I have also listed my minimum specs for the circuit and my theoretically computed values. As far as I can tell, I am doing everything correctly, although I am not seeing how to choose the Collector Resistance since it does not appear in any of my equations. Ground, or a fixed voltage relative to it.

transistor in pspice

Larger values will still work, but with reduced output voltage swing. In your circuit the Emitter can only go up to slightly less than 9V, because RC is then dropping 1V so the transistor is saturated approaching zero volts between Collector and Emitter.

Sign up to join this community. The best answers are voted up and rise to the top. Home Questions Tags Users Unanswered. Asked 5 years, 4 months ago. Active 5 years, 4 months ago. Viewed 4k times. Null 5, 10 10 gold badges 23 23 silver badges 34 34 bronze badges.

transistor in pspice

But then why include it? Surely it must affect something. But these voltages we desire conflict with my understanding that the voltage across Rc is determine by the voltage bias across R1.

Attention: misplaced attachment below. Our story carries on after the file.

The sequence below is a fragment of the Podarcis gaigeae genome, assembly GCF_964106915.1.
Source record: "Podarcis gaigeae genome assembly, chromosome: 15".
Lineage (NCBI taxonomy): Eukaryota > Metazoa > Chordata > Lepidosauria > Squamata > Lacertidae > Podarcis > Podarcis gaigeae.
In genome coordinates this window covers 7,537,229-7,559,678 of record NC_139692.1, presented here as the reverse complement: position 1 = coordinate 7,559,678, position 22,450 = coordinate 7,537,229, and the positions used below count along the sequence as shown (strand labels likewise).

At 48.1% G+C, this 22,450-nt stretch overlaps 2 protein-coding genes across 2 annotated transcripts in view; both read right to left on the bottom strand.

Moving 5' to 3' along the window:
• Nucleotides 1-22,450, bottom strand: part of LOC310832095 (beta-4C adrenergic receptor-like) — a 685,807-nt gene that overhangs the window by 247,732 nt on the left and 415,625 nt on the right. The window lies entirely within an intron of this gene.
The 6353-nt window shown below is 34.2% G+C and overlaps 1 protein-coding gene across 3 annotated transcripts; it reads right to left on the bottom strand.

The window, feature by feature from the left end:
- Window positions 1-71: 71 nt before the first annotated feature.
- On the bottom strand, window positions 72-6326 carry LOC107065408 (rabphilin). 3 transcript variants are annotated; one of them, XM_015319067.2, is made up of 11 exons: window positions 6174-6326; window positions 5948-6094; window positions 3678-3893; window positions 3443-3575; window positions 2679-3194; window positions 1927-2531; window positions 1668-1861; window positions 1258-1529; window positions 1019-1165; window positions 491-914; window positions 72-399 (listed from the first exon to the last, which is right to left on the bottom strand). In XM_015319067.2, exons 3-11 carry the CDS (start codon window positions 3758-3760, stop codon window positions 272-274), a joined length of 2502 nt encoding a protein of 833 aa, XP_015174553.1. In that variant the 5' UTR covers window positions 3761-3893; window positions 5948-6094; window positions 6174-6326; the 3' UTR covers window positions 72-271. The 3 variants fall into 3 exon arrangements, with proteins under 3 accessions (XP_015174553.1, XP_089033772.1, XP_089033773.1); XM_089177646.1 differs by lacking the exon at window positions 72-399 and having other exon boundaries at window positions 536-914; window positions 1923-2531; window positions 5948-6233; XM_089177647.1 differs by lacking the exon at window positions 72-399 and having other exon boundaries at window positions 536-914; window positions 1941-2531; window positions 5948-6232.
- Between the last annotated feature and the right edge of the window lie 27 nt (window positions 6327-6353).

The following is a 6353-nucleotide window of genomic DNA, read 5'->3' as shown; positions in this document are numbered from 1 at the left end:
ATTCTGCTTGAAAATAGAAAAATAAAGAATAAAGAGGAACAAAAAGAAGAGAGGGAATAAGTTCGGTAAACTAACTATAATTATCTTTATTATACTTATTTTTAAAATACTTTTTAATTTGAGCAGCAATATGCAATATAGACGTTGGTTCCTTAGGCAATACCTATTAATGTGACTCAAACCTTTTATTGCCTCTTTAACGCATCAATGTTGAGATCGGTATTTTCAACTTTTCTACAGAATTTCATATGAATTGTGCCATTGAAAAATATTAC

How does this all come together? This may its own question Active Oldest Votes. Bruce Abbott Bruce Abbott I'm not sure if you are familiar with PSPICE, but if you are: can you please point out on my Waveform and Cursor images where the Voltage gain can be observed, and where the Q-point is listed in the simulation Output File? The simulation results seem to indicate the voltages only for DC analysis, with capacitors as open. I have trying running an AC Sweep, but this creates more problems an is not how I am supposed to do this.

Transient analysis shows the instantaneous voltages vs time.

transistor in pspice

Only AC analysis calculates signal amplitudes.